I have been thinking a lot about what makes a business a "Christian Business." Why? I have worked as a teacher in both public and private, Christian schools.

Here is what I liked about working in Christian schools (listed in no particular order) :

1. Children and staff were held to a certain moral standard and this standard kept behavior problems to a minimum. This maximized the learning environment.
2. Christian issues could be openly discussed. Discussions were often encouraged.
3. Honestly, rather than political correctness was encouraged.
4. As a teacher, I had a greater freedom with my curriculum.

Here is what I disliked about teaching in a private school (in no particular order):

1. Not everyone (student or staff) has to follow the same rules. What applies to one person, may not apply to another.
2. Many Christian school refuse to follow the same worker related laws that govern public businesses, such as salary, compensation, and worker safety laws.
3. Religious rhetoric may be used against and employee who feels unfairly treated during his/her tenure.
4. Most required chapel programs are more geared toward adults than the children or teens that are in attendance.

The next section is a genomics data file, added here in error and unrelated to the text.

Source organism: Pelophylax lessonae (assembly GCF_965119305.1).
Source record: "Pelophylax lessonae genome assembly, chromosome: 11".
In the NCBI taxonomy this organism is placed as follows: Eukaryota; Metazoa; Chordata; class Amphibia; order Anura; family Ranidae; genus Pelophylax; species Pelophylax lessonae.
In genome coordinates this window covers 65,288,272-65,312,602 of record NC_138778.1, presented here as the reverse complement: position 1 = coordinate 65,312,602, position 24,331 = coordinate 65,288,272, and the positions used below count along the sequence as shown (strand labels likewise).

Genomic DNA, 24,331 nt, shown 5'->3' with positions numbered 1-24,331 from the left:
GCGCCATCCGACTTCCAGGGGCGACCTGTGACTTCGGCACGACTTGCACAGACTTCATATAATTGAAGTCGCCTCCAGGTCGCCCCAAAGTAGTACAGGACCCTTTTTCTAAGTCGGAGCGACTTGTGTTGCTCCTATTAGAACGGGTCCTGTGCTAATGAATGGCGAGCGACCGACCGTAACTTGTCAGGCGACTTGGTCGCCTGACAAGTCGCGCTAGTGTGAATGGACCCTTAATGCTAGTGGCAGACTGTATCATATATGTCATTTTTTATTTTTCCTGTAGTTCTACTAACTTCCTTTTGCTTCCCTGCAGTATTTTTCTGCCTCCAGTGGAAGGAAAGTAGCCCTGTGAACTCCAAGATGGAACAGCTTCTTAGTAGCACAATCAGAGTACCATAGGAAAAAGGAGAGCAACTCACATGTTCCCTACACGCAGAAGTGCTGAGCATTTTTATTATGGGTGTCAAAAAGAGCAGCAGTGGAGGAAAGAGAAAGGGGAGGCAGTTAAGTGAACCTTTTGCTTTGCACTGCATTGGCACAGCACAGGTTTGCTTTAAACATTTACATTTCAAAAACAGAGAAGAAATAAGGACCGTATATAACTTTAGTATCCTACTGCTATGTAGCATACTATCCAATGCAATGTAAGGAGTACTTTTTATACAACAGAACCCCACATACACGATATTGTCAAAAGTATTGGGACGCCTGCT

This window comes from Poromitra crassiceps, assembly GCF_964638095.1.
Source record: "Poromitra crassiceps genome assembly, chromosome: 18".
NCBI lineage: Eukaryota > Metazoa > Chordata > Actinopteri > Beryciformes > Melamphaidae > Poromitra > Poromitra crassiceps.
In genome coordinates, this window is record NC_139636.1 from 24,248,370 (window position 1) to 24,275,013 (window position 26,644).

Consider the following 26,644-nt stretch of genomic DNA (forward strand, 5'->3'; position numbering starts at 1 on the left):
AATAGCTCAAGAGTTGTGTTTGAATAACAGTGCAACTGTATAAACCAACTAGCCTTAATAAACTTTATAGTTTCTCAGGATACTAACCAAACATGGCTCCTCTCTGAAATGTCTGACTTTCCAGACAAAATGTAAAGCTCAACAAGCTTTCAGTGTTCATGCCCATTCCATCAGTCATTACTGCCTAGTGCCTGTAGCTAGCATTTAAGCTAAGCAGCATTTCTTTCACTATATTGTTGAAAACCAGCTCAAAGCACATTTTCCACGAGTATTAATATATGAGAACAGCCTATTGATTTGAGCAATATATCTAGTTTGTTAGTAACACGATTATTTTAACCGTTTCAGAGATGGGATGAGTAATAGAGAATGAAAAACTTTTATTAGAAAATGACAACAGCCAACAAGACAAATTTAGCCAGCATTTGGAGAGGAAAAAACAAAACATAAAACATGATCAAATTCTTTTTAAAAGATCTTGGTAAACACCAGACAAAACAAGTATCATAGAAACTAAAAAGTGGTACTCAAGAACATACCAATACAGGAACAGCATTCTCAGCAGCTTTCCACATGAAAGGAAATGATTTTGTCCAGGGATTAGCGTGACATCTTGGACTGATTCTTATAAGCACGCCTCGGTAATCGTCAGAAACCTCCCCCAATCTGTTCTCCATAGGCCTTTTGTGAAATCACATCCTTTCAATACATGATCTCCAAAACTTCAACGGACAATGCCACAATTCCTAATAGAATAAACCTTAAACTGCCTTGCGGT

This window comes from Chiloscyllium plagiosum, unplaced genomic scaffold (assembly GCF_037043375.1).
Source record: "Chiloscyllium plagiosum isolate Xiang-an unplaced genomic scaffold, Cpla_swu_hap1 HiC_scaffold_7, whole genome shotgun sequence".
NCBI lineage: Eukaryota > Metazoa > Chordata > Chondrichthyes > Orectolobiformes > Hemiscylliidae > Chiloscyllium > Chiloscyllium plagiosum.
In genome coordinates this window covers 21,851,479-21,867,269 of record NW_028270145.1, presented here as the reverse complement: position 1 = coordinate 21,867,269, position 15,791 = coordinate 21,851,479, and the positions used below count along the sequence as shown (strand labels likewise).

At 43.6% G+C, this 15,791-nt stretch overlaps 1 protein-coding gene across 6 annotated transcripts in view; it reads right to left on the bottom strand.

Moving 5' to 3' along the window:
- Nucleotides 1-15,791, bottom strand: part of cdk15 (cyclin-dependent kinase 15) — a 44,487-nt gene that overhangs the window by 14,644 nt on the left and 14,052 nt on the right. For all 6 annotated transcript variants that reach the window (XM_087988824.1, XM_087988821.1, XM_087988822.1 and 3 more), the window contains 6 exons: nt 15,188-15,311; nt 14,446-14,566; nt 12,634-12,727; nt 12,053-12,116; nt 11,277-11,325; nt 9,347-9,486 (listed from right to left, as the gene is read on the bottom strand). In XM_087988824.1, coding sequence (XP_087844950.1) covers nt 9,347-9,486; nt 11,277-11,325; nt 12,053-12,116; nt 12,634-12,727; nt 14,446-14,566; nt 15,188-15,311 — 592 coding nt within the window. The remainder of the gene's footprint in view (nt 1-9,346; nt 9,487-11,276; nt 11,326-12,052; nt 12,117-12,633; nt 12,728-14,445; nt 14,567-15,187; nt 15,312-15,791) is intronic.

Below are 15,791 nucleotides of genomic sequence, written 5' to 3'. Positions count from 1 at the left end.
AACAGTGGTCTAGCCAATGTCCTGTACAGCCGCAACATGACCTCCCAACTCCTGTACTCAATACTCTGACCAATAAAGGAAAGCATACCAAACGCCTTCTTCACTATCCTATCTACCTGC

5. Many teachers in Christian schools have little more than a high school diploma and few have even completed college teaching courses.

Naturally, I have not seen these dislikes at every Christian school at which I have taught. Many of my teaching experiences have been quite pleasant. However my last teaching job was at a school that was desperate to keep its doors opened. Desperate times called for desperate measures. Those in charge felt they must do almost anything to keep the ministry alive. That included breaking contracts with teachers, withholding promised benefits, and extending workdays. It meant being less than truthful to parents. These were things that, as a Christian, I found to be dishonest

If God wants a ministry to survive, He will bless it. If He is finished with the ministry and ready to move to a new ministry, He will let the first ministry die. To everything there is a season and a time to every purpose under heaven. Ecc. 3:1.

A Christian ministry should be more than rhetoric. It is about treating both customers and staff in a Godly way.